Simpler Test Method Analyzes Vitamin D2 in Fortified Milk

January 23, 2014

A newly developed HPLC method can save time and chemicals compared to traditional methods.

Estimating the amount of vitamin D2 in fortified milk is about to get easier, according to researchers at India’s National Dairy Research Institute.

Even though most commercial milk products are fortified with vitamin D3 (cholecalciferol, which is normally from sheep’s wool), vitamin D2 (ergocalciferol, sourced from fungi) may be preferred by vegetarians who routinely drink milk. This appears to be the case in India, which is why Ravinder Kaushik and his research team evaluated a new HPLC method developed for rapid identification of vitamin D2 in fortified milk. The test method is a potential alternative to today’s troubled vitamin D2 test methods.

“For several years, the determination of vitamin D in foods had been performed by biological assay methods,” wrote the authors of the study. “These techniques, although specific, were time-consuming and involved a large uncertainty. AOAC and Wher and Frank described vitamin D analysis using HPLC, but both methods are laborious, consume lots of chemicals, and sample size is also high.”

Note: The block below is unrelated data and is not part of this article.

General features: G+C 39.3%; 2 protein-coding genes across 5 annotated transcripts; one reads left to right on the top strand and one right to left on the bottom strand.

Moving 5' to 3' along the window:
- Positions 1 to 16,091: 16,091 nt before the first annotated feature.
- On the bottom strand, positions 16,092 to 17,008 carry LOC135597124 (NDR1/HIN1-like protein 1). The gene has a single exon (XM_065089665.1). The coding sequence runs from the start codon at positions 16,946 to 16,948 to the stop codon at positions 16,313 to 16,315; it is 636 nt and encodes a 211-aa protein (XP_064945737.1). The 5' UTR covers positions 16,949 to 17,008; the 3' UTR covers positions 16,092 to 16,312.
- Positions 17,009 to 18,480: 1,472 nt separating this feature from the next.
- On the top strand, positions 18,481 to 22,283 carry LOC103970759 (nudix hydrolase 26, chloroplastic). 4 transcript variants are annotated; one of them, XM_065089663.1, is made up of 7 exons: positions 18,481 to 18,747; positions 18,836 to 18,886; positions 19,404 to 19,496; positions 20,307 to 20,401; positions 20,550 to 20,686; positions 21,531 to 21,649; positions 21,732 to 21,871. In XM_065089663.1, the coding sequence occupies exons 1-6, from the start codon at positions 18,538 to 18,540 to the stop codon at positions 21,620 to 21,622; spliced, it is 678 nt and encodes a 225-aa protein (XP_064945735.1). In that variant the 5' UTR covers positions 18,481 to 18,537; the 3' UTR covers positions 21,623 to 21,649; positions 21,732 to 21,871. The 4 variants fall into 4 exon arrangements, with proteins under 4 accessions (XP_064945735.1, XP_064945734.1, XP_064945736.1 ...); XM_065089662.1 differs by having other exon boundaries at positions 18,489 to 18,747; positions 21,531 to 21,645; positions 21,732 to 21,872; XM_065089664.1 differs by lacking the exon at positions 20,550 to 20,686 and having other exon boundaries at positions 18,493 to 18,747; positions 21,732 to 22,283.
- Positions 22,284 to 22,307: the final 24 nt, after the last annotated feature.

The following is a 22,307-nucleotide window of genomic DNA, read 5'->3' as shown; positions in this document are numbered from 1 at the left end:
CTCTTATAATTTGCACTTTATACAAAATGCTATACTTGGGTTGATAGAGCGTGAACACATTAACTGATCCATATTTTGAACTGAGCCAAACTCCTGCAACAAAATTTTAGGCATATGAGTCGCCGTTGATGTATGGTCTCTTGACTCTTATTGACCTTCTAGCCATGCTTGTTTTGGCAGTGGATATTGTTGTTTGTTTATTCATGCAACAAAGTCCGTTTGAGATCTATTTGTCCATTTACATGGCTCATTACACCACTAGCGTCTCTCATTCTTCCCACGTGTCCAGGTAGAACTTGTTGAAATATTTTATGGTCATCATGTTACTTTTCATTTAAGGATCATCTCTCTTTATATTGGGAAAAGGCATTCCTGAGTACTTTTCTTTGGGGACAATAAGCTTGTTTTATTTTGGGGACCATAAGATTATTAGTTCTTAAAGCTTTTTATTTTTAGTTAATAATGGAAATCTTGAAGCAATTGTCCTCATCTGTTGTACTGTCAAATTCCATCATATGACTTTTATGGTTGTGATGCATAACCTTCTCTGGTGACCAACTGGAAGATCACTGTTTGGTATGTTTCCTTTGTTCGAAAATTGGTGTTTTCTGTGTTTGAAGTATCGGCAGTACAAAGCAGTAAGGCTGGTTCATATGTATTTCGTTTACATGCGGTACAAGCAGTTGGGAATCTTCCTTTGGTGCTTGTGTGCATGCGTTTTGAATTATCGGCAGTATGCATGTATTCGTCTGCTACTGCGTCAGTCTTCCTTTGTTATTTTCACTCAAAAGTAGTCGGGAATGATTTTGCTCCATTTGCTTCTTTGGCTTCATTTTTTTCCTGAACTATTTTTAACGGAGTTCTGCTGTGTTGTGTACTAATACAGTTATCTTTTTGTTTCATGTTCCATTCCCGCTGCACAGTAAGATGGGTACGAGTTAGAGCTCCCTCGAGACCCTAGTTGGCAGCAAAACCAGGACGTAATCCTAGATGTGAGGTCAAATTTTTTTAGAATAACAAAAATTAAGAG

Kaushik’s team tested the method on combined cow and buffalo milk fortified with either crystalline D2 from Sigma Aldrich (St. Louis) or encapsulated D2 from DSM Nutritional Products (Singapore). By pasteurizing and storing sample milks at 4° C for seven days, the researchers tracked each ingredient’s stability over time. The test was repeated for 32 hours with the milks placed under light intensity (1485 lux) to determine D2 stability under light.

Settling on hexane as the most efficient solvent for recovering vitamin D2 at the end of each trial phase, the researchers observed near-complete recovery with their HPLC method for both forms of D2. Slightly better recovery occurred with the encapsulated product, which is presumably a result of its protective coating. Ultimately, the researchers preferred the encapsulated product because, unlike crystalline D2, it dispersed easily and did not require homogenization for proper mixing with milk.

Weeklong storage and light factors only minimally impacted vitamin D2 levels throughout the trial periods.

Compared to the aforementioned traditional methods for measuring vitamin D2 in food products, this HPLC method was suitable for estimating D2 contents when both crystalline and encapsulated D2 were used. The researchers added, “The developed method is economical as it saves chemicals and time.”

There is no word yet on whether this method can translate to non-dairy products, in which fortification with vitamin D2 can reach a larger audience that includes vegans and those with lactose intolerance.

The Department of Biotechnology in Delhi, India provided funding for this study.